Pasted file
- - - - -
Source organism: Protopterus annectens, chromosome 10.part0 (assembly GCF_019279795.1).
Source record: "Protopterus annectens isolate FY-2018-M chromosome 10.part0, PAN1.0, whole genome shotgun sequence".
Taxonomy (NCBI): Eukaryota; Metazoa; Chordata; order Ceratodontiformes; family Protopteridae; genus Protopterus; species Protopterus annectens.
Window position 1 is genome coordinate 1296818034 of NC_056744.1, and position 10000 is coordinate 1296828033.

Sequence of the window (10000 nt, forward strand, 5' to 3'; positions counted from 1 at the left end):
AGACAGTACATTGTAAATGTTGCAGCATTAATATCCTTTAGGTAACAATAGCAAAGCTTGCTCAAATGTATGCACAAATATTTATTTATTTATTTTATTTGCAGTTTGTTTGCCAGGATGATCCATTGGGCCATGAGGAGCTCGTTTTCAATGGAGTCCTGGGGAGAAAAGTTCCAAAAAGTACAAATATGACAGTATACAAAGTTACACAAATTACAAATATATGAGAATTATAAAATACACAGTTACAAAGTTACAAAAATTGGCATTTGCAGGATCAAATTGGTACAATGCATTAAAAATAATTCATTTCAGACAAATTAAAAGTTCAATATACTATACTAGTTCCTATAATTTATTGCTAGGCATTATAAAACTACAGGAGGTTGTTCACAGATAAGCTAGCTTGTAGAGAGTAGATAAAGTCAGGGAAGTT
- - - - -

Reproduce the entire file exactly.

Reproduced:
Source organism: Protopterus annectens, chromosome 10.part0 (assembly GCF_019279795.1).
Source record: "Protopterus annectens isolate FY-2018-M chromosome 10.part0, PAN1.0, whole genome shotgun sequence".
Taxonomy (NCBI): Eukaryota; Metazoa; Chordata; order Ceratodontiformes; family Protopteridae; genus Protopterus; species Protopterus annectens.
Window position 1 is genome coordinate 1296818034 of NC_056744.1, and position 10000 is coordinate 1296828033.

Sequence of the window (10000 nt, forward strand, 5' to 3'; positions counted from 1 at the left end):
AGACAGTACATTGTAAATGTTGCAGCATTAATATCCTTTAGGTAACAATAGCAAAGCTTGCTCAAATGTATGCACAAATATTTATTTATTTATTTTATTTGCAGTTTGTTTGCCAGGATGATCCATTGGGCCATGAGGAGCTCGTTTTCAATGGAGTCCTGGGGAGAAAAGTTCCAAAAAGTACAAATATGACAGTATACAAAGTTACACAAATTACAAATATATGAGAATTATAAAATACACAGTTACAAAGTTACAAAAATTGGCATTTGCAGGATCAAATTGGTACAATGCATTAAAAATAATTCATTTCAGACAAATTAAAAGTTCAATATACTATACTAGTTCCTATAATTTATTGCTAGGCATTATAAAACTACAGGAGGTTGTTCACAGATAAGCTAGCTTGTAGAGAGTAGATAAAGTCAGGGAAGTT